Sunday, November 27, 2016

Touching a Legacy and a Tiny Mystery

A fantastic book - a favorite
I've already reviewed here
on the blog.
I was very saddened to learn today that quiller Malinda Johnston passed away just a few days ago, on Thanksgiving, November 24, 2016.  I was one of a huge number of quillers that found her work to be inspiring.  Her books simply made me want to quill, and then they did a great job of showing you just how to do it.  She has left behind an incredible legacy that will positively impact paper quilling and quillers for many years to come.

I've already reviewed her book "The Book of Paper Quilling: Techniques and Projects for Paper Filigree" here on this blog.  It will always be a favorite.  I remember opening up the book and flipping through the designs for the first time.  I was particularly impressed by the Halloween design (after seeing me post my own Halloween Sampler here on the blog, I'm sure you are not surprised by this.)  The little pumpkin on that page is so perfectly made, and the swirls in the ghost show impeccable technique.  I decided that no pumpkin could possibly be better than that one, and have rather consciously tried to meet that standard on every pumpkin I've quilled since.

And then years later ...

Pages 78 and 79 of the book, showing the little pumpkin
that I became somewhat obsessed over.
I blogged about attending the North American Quilling Guild Conference that happened in May of this year.  One of the things I didn't mention was that at that meeting, everyone had the chance to walk away with a piece of quilling history.  A number of older pieces of quilling had been contributed to the guild, and we were all given the chance to pick one out for our very own.  I didn't know this until late in the meeting, and so by the time I got to the display there weren't many left.  I walked down the table ... and couldn't believe my eyes.  There was the pumpkin!  The ghost!  And I was able to take them home for my very own!  They are a bit worse for wear over the years, but I am thrilled to have them in my collection.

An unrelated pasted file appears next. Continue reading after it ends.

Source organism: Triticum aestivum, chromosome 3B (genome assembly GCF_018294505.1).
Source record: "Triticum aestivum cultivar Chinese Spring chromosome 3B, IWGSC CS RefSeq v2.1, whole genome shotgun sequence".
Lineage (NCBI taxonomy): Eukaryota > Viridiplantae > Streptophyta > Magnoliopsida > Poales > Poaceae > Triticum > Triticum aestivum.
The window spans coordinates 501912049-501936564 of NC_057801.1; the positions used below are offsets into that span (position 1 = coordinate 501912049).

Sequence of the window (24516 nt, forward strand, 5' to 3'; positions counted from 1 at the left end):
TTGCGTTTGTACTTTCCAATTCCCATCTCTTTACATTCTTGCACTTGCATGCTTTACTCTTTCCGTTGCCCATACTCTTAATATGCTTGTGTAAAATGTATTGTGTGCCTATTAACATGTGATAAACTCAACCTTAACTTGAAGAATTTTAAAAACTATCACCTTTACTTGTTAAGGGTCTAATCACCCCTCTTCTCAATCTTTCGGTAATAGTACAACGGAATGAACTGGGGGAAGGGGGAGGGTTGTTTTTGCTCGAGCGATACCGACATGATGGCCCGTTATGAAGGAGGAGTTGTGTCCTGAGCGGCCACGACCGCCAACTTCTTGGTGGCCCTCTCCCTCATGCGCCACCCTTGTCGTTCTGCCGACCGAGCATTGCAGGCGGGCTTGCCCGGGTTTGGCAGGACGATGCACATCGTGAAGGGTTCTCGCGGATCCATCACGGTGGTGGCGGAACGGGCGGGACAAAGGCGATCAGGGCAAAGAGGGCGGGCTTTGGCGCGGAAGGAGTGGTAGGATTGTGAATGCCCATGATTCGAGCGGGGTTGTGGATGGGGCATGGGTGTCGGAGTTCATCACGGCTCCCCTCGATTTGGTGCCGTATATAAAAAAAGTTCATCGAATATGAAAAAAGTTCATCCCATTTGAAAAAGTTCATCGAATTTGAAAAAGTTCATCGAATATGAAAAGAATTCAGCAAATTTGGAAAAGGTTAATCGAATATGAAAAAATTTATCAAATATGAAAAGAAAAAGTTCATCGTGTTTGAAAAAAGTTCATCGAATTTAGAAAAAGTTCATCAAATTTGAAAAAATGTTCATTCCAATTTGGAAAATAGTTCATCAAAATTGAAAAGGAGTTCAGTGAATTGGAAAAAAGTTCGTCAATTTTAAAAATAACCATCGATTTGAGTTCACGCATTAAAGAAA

Actual in-my-hard art is
above, and the book's
image is below.
So that is me with a small touch of a great legacy.  So what is the tiny mystery, here?  It is this - the question of who quilled this piece is not easily answered.  You'd think it would be easy, because on the back of the piece there is a post-it note saying "Designed by Eleanor Baxter for LCC Book of Paper Quilling pg. 79."  But.  When you read the acknowledgements in the back of the book, Eleanor Baxter is credited with the Valentine Heart, also shown on page 79.  (see picture of two page spread, above.)  In fact, no one in the acknowledgements is credited with the Halloween design.  So I'm wondering, did Malinda do this herself, and did the post it note get moved to the back of the wrong project?  Or was there a mistake in the acknowledgements for the book? 

Another picture of book with
quilled art.  Love it.
I suppose I might never know the answer to those questions.  It does not matter to me from one perspective - that I now own this awesome piece of quilling that has always meant something to me.  But it does matter to me because I'd love to give credit where it is due.  In any case, Malinda Johnston created a great book that included this and many other wonderful designs.  And she did a great deal more for quillers everywhere.  I still look forward to quilling designs from Lake City Crafts.

Image Credits:  My pictures of books and quilling that I own.  The Halloween design?  Well, it appears in the book, and could be from either Malinda Johnston or Eleanor Baxter.

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